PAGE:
Hobhouse discovered a degree of respect which they had never
been accorded in England.
moved on to Venice, where he settled until 1819. He studied
Armenian at the monastery of San Lazzaro, and, encouraged
by the unique Italian code of ethics, enjoyed the company
of two of his most celebrated mistresses - Mariana Segati
and Margarita Cogni - both wives to other men. Upon the
cessation of the second of these liaisons, he embraced total
promiscuity, perhaps for the first time.
- himself an advocate of free love - wrote:
B[yron] is familiar with the lowest sort of these women,
the people his gondolieri pick up in the streets. He allows
fathers & mothers to bargain with him for their daughters,
& though this is common enough in Italy, yet for an
Englishman to encourage such sickening vice is a melancholy
thing. He associates with wretches who seem almost to have
lost the gait & phisiognomy of man, & do not scruple
to avow practices which are not only not named but I believe
seldom even conceived in England. He says he dissaproves,
but he endures.
of affairs endured until he was sick of it, and he wrote
his famous lyric, So, We'll go no more a-roving, as an expression
of post-orgiastic disgust. Then, unexpectedly, he fell in
love, early in April 1819, with the twenty-one-year old
Teresa Guiccioli, wife, naturally, to someone else, and
to her he remained faithful until he left the country. It
was the most enduring of all his love-affairs.
1818 he swam the Grand Canal, racing against two other men.
He won. It was the third of the swimming feats of which
he was so proud.
two days in Florence, and three weeks in Rome, where he
finished Manfred, the original third act of which William
Gifford had criticised for its cheap comedy.
To this period belong some of his most famous works. Childe
Harold IV is a great hymn of love and despair for Italy.
It was recognised as such by the Italians, who translated
it, and by the Austrians, who banned it. Just as he was
finishing it he read an English poem called Whistlecraft,
written in the Italian verse-form ottava rima, favoured
by Ariosto among others, and, sensing its potential, composed
Beppo, which led on a year later to his great, uncategorisable
masterpiece, Don Juan. In Beppo he evolved a new way of
imaging himself for public consumption:
I am but a nameless sort of person
(A broken Dandy lately on my travels)
And take for Rhyme, to hook my rambling verse on,
The first that Walker's Lexicon unravels,
And when I can't find that, I put a worse on,
Not caring as I ought for Critics' cavils;
I've half a mind to tumble down to prose,
But Verse is more in fashion - so here goes!
is dedicated ironically to Southey, whose turncoat politics
he despised, and who had insulted him. It eventually became
too hot for the conservative John Murray to handle (Gifford,
Byron's literary father, deplored it), and Byron moved downmarket
with it to the radical publisher John Hunt, whose cheap
editions at last made his poetry available to working people,
who loved his satire against the ruling classes of Europe.
Byron's Don Juan inverts the Mozartian stereotype by making
women the sexual predators: this, claimed Byron, was closer
to the reality.
moved to Ravenna to be with Teresa Guiccioli. Teresa obtained
a papal decree of separation from her husband - the only
one granted in that pontificate - and, as the secret police
reported on her lover to Rome and to Vienna, she, her father
Ruggiero Gamba and her brother Pietro Gamba, and their households,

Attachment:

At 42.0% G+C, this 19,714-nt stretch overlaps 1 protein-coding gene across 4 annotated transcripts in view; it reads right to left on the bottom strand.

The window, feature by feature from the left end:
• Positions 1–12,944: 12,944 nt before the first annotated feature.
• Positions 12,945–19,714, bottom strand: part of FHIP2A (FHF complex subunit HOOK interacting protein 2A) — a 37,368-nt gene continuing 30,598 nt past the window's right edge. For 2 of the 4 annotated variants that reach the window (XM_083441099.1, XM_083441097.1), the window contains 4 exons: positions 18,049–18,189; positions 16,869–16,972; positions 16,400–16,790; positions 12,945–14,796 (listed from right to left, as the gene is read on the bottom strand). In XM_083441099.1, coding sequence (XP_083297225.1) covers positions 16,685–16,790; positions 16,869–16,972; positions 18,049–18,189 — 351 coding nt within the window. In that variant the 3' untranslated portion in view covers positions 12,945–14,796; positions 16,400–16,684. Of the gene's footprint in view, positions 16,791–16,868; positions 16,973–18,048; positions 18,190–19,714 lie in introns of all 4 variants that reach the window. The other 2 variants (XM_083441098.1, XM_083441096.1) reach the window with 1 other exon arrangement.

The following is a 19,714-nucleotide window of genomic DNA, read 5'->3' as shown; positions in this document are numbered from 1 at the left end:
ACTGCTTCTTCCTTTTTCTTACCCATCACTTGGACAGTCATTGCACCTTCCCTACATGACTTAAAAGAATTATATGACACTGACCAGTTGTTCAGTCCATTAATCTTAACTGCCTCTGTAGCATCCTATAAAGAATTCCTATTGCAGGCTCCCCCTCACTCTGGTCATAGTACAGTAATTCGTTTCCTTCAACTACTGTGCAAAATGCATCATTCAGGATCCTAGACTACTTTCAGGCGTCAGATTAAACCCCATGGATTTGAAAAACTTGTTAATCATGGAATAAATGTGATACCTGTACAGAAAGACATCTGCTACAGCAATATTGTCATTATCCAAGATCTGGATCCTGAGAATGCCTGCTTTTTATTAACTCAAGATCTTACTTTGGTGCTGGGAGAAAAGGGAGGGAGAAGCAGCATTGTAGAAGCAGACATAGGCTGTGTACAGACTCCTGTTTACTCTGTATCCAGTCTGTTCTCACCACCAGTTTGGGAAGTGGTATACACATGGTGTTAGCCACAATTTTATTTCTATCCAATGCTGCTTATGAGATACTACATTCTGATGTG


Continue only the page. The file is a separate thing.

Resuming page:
had to move, first to Pisa and then to Genoa. Byron joined
the masonic / revolutionary secret society, the Carbonari.
in his diary,
I have had no communication with my Carbonari cronies; but,
in the mean time, my lower apartments are full of their
bayonets, fusils, cartridges, and what not. I suppose they
consider me as a depôt, to be sacrificed, in case
of accidents. It is no great matter, supposing that Italy
could be liberated, who or what is sacrifced. It is a grand
object - the very poetry of politics. Only think - a free
soon became tired of their futile rhetorical games, and,
on the failure of the Naples insurrection early in 1821,
gave up hope of seeing Italy liberated in his lifetime.
The sale of Newstead Abbey to Major Thomas Wildman in December
1818 freed Byron at last from debt. Though he boasted of
his avarice, he was most generous with his gifts to the
poor. Wildman spends large sums of money doing Newstead
up as he thought Byron should have.
Byron continued writing Don Juan, despite Teresa, who wanted
him to stop it, and despite Hobhouse, who probably found
lots of offensive references in it to himself (he was by
now MP for Westminster). In its eleventh canto, Byron wrote,
identifying with Napoleon:
Juan was my Moscow, and Faliero
My Leipsic, and my Mont Saint Jean seems Cain;
"La Belle Alliance" of dunces down at zero,
Now that the Lion's fall'n, may rise again;
But I will fall at once as fell my Hero,
Nor reign at all, or as a Monarch reign,
Or to some lonely Isle of Jailors go,
With turncoat Southey as my turnkey Lowe.
destroyed Robert Southey's reputation with The Vision of
Judgement, a travesty, written at Ravenna in 1821, of Southey's
Laureate work A Vision of Judgment. Southey has George III
entering Heaven in triumph. Byron has George slipping into
Heaven unnoticed when Southey tries to read his poem, and
everyone scatters in dismay at his bad verses. In this poem
Byron evolved a still more radical style of self-promotion:
help us all! God help me too! I am
God knows as helpless as the Devil can wish -
And not a whit more difficult to damn
Than is to bring to land a late-hooked fish,
Or to the butcher to purvey the lamb -
Not that I'm fit for such a noble dish -
As one day will be that immortal Fry
Of almost every body born to die. -
bouts of writing The Vision, he composed Cain, a Biblical